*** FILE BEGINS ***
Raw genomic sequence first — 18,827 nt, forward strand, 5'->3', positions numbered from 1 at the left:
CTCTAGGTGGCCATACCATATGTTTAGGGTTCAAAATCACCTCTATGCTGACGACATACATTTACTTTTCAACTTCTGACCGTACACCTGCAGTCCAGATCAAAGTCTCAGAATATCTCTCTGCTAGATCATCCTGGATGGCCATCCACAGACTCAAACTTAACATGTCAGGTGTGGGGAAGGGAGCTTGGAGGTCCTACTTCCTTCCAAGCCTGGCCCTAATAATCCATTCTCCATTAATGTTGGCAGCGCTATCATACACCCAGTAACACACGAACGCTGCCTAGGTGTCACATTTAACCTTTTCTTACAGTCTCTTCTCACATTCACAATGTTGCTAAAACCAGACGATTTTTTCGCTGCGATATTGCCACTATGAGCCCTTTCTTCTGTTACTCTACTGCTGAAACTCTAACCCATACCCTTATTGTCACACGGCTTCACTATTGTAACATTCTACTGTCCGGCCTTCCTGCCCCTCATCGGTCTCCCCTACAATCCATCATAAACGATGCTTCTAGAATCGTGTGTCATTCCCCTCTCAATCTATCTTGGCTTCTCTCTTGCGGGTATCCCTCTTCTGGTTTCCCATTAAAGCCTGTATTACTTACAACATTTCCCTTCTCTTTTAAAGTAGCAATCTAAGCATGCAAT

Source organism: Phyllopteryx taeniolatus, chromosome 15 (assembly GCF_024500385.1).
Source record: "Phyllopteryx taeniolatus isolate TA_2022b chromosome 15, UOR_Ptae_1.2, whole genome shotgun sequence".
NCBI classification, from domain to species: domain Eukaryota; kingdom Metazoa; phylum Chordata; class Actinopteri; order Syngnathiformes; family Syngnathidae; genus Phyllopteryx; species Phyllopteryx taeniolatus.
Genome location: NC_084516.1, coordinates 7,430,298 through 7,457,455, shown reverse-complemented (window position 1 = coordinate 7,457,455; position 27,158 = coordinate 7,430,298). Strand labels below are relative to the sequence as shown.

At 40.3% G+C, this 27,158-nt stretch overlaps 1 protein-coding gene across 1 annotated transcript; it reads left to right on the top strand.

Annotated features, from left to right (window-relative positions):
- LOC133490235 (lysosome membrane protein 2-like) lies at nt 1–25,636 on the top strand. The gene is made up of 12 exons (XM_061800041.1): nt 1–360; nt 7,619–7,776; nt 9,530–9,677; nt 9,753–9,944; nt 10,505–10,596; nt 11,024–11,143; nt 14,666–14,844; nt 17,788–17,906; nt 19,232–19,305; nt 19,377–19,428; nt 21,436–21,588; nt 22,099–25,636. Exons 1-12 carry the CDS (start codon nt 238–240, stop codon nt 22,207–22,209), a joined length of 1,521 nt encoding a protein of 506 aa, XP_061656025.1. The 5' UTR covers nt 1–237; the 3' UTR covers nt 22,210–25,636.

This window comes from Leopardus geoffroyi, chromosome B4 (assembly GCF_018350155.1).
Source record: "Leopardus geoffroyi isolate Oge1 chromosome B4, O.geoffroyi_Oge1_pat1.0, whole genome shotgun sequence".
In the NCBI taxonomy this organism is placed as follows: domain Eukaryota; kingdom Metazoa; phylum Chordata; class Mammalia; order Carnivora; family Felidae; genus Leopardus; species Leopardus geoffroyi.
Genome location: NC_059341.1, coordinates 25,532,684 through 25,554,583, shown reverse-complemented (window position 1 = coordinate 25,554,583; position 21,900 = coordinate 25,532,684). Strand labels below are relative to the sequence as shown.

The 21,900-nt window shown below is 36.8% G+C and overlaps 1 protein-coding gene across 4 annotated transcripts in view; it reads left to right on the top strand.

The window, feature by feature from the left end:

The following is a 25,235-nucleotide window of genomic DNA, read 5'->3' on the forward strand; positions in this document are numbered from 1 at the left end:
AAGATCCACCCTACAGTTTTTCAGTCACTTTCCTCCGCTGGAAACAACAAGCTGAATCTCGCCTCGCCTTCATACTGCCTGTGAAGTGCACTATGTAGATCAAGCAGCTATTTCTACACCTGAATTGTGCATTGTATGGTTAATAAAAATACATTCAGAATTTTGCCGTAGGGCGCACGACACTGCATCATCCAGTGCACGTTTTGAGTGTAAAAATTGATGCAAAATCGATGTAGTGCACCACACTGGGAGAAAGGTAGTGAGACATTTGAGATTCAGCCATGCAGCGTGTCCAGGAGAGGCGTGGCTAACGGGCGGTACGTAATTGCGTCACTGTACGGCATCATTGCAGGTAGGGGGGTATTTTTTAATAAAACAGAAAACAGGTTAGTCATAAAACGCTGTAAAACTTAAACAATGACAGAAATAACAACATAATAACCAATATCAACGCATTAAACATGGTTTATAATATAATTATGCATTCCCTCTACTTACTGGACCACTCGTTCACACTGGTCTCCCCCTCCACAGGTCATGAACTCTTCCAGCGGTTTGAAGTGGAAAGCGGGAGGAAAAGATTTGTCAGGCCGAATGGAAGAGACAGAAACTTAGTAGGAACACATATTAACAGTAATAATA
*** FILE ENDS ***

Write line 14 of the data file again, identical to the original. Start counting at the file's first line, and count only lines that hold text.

The 21,900-nt window shown below is 36.8% G+C and overlaps 1 protein-coding gene across 4 annotated transcripts in view; it reads left to right on the top strand.